1964 Dodge Hemi Charger Concept Car

As the 1960s approached their end, the automotive industry saw a surge in performance figures, and one of the most prominent contenders in the muscle car scene was the Hemi-powered Plymouth Road Runner. Chrysler, although a late entrant into the intermediate-bodied muscle car market, made a powerful impact with the 1968 Plymouth Road Runner, offering an affordable and high-performing vehicle with the mid-year B-body design. Stripped of luxury and frills, the Road Runner focused on delivering exhilarating performance at a budget-friendly price.

The Birth of the Road Runner

Introduced as the little brother of the well-equipped GTX, the 1968 Plymouth Road Runner was a no-nonsense muscle car designed to deliver pure power. The concept was straightforward—create a lightweight car with robust engines that could conquer the quarter-mile at 100 mph. The Road Runner quickly gained popularity and attention when Warner Brothers collaborated with Plymouth, resulting in iconic cartoon character decals and a horn that emitted the distinct ‘beep-beep’ sound.

Powerful and Affordable

Plymouth crafted the Road Runner as an accessible performance machine. While it lacked many convenience options, it provided a long list of optional performance features. Available body styles included the coupe, hardtop coupe, and convertible, with prices ranging from $2,945 to $3,300.

The 1968 Plymouth Road Runner was equipped with an overhead-valve V8 engine displacing 383 cubic inches, featuring a Carter four-barrel carburetor. This powertrain generated an impressive 335 horsepower at 5200 RPM, ensuring thrilling acceleration and speed.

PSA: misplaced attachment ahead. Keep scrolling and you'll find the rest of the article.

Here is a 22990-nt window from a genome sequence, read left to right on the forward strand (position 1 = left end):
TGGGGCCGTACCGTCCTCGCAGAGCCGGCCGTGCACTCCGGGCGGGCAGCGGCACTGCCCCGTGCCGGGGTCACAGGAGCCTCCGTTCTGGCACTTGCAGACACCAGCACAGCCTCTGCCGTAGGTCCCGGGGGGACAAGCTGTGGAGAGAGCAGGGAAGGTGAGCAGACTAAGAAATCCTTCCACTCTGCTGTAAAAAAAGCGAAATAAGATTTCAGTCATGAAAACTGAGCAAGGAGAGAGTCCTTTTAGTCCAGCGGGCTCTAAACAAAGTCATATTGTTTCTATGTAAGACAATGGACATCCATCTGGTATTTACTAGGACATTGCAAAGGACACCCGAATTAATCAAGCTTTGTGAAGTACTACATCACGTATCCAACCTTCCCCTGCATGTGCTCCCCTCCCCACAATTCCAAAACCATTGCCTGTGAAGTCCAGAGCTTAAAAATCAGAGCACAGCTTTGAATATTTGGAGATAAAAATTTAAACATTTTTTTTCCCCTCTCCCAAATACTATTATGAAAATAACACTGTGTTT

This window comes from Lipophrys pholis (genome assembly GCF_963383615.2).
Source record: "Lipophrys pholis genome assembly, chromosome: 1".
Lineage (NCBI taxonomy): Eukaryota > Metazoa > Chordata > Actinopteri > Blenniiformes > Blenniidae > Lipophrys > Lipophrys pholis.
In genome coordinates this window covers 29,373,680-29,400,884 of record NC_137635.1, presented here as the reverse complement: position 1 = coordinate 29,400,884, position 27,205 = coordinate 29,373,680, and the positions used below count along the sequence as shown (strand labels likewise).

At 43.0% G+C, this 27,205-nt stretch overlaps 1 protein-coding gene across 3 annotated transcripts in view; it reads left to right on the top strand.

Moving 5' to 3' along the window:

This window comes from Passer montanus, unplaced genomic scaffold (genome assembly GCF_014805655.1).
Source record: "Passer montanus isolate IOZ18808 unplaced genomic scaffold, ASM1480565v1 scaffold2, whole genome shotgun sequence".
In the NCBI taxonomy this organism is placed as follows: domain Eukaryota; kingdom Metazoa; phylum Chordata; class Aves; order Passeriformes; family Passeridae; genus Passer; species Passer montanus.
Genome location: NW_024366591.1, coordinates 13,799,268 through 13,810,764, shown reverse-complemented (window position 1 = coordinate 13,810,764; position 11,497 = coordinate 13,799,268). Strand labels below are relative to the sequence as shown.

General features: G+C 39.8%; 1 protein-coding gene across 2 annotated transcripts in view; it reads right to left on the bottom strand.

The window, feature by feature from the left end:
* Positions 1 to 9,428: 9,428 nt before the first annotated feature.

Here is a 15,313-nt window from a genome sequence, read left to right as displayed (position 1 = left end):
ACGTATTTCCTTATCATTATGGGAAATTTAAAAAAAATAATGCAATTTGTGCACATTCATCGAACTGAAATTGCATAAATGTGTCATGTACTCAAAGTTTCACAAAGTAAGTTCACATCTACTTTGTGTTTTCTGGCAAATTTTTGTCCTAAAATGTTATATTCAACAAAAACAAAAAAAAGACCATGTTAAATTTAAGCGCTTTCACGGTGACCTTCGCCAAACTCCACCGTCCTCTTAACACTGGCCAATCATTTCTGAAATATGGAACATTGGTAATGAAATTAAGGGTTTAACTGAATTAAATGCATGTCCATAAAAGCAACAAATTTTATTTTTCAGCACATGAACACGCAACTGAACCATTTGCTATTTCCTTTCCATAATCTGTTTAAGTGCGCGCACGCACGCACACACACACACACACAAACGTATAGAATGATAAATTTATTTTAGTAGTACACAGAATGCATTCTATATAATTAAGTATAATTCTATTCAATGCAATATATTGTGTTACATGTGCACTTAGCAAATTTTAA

Performance Packages

To cater to different preferences and driving styles, Plymouth offered performance packages for the Road Runner. Customers could choose the Track Pack (an optional $143 add-on) or the Super Track Package ($256), which featured a four-speed transmission paired with either a 440 cubic-inch V8 (Superbird) or the legendary 426 cubic-inch ‘Street Hemi,’ available at an additional cost of $813.45.

For those opting for the 440 CID engine, there were two versions—a four-barrel variant with 375 horsepower and a triple two-barrel 440 CID V8 known as the ‘440 + 6’.

Customization and Options

The Road Runner allowed owners to personalize their cars further with optional features such as the Grabber hood scoop, performance hood paint, performance gauges, power brakes, and a solid-state AM radio.

The 1969 Road Runner

In 1969, the Road Runner received updates, including the addition of colorful decals. Standard equipment consisted of a 383 CID, 335-hp V8 engine, GTX-like subtle hood bulges, and a simple, no-frills interior.

A Timeless Legend

The 1968 Plymouth Road Runner has cemented its place in automotive history as a legendary muscle car. With its blend of power, affordability, and distinctive character, it continues to be celebrated by enthusiasts and collectors alike, leaving a lasting impression as one of the most iconic performance cars of its era.

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